While hedge funds have existed for many decades, they have become increasingly popular in recent years, growing to be one of the world’s major investment vehicles and sources of capital.
According to Hedge Fund Research Inc., as of the first quarter of 2014 were nearly 10,000 individual funds in the marketplace with more than $2.7 trillion in assets under management. There are single strategy funds, fund of funds, registered investment advisors and investments in private operating companies, as well as other investment vehicle structures.
So, you’ve worked several years at a well-respected investment firm and now you are ready to branch out and take more of the “lions share” of the profits verses the firm. After all, your investors are benefiting from your investment advice and trust in you. So where do you start? Here are four steps that will get you started in the right direction:
1. Find a mentor
Talk to a fund manager who already has a successful fund. Converse with them, and listen and learn from their experiences as to how they started their fund. Fund managers can share with you the things they learned before they got started, after they got started and the things they are still learning.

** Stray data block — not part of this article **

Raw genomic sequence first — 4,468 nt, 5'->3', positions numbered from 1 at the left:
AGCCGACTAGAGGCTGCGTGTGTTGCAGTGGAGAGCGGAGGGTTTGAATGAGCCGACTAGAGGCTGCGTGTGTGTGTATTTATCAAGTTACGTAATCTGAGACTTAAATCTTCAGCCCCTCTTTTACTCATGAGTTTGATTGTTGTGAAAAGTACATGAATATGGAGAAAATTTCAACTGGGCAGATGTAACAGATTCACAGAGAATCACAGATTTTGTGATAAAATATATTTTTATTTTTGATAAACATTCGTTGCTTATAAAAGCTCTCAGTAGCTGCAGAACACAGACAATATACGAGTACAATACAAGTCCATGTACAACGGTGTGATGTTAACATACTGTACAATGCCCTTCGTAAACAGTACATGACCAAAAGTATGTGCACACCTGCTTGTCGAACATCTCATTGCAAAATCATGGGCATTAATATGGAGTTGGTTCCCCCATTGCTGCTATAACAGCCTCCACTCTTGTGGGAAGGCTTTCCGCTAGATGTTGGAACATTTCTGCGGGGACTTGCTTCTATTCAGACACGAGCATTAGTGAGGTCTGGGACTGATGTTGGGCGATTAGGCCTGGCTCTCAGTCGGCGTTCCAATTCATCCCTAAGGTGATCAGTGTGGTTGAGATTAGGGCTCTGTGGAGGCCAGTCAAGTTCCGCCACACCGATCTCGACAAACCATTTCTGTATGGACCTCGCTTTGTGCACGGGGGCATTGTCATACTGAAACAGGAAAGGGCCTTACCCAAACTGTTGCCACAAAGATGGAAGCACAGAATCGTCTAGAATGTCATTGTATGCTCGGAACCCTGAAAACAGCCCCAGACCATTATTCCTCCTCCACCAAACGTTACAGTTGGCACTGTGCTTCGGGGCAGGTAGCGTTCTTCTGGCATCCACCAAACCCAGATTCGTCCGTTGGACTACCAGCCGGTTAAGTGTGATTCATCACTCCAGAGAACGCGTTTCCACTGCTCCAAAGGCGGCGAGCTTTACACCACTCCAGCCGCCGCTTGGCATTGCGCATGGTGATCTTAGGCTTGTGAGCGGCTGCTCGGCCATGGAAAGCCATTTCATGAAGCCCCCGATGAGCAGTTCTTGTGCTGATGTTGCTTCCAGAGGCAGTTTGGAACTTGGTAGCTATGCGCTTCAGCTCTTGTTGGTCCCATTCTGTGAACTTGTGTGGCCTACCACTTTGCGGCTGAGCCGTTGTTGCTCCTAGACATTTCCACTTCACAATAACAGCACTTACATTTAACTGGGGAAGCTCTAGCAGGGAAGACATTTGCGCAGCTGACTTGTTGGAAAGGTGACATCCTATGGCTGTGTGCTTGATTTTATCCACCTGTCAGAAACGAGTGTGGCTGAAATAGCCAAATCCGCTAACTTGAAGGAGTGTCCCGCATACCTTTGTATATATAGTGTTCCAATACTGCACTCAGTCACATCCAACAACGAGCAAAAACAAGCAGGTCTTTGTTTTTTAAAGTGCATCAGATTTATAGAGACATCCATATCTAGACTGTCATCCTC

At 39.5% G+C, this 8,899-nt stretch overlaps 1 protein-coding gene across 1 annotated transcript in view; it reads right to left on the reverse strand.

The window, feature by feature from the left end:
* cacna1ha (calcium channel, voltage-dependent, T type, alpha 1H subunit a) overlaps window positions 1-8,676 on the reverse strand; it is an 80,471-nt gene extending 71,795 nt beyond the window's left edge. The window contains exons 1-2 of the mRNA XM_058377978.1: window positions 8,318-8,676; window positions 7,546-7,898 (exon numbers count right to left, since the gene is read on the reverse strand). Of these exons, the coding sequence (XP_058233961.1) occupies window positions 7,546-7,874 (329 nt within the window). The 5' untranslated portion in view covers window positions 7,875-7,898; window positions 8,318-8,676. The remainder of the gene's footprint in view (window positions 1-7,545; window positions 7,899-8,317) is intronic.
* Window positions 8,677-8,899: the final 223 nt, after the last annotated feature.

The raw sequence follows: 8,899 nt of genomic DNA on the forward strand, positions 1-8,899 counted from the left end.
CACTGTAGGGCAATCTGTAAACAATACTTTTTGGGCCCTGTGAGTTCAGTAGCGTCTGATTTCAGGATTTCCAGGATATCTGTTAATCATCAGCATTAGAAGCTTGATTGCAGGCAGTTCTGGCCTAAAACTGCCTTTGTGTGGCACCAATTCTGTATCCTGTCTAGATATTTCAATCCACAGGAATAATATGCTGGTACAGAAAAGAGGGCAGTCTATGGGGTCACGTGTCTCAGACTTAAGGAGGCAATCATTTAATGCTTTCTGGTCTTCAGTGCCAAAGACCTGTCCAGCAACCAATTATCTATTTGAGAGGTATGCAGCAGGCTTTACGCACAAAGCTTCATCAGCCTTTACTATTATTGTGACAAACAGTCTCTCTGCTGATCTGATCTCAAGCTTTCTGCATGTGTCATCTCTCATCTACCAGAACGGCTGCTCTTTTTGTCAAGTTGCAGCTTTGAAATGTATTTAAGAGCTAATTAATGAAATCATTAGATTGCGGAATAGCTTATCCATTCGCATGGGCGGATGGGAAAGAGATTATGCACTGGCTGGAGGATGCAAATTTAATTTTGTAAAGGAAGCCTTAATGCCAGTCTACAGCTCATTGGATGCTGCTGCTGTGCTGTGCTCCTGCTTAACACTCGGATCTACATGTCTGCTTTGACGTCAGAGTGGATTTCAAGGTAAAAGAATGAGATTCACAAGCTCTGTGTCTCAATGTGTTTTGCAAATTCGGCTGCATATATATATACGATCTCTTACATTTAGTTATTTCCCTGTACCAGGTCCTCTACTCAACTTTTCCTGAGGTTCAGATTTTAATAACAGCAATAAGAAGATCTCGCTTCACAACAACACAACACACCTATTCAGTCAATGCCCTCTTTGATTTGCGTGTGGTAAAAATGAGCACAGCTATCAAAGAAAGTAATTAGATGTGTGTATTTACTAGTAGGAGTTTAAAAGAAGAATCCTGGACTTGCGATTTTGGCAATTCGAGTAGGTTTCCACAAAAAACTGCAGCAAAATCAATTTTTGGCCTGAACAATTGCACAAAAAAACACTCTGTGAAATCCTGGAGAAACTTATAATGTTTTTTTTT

2. Assemble your “Magnificent Four”
Find a knowledgeable and credible CPA, attorney, prime broker and your third-party administrator. Start with a CPA firm or a law firm first and get estimates as to costs as it relates to tax and audit services and for services in preparing your private place memorandum (PPM) and your operating agreement. They will also be able to help you with introductions to third-party administrators and prime-brokers through relationships they already have with other service providers within the industry.
When interviewing law firms and CPA firms always be sure to ask them their expertise in their respected fields and how much of their practice is spent on serving hedge funds. This is an industry that is becoming more and more each day as an “under the microscope” industry. This past year was evidence of that in how now broker dealers are no longer being audited under the oversight of the American Institute of Certified Public Accountants (AICPA) but is now under the oversight of the Public Company Accounting Oversight Board (PCAOB). Therefore, this shows the importance of having a professional service firm that is very active in this industry.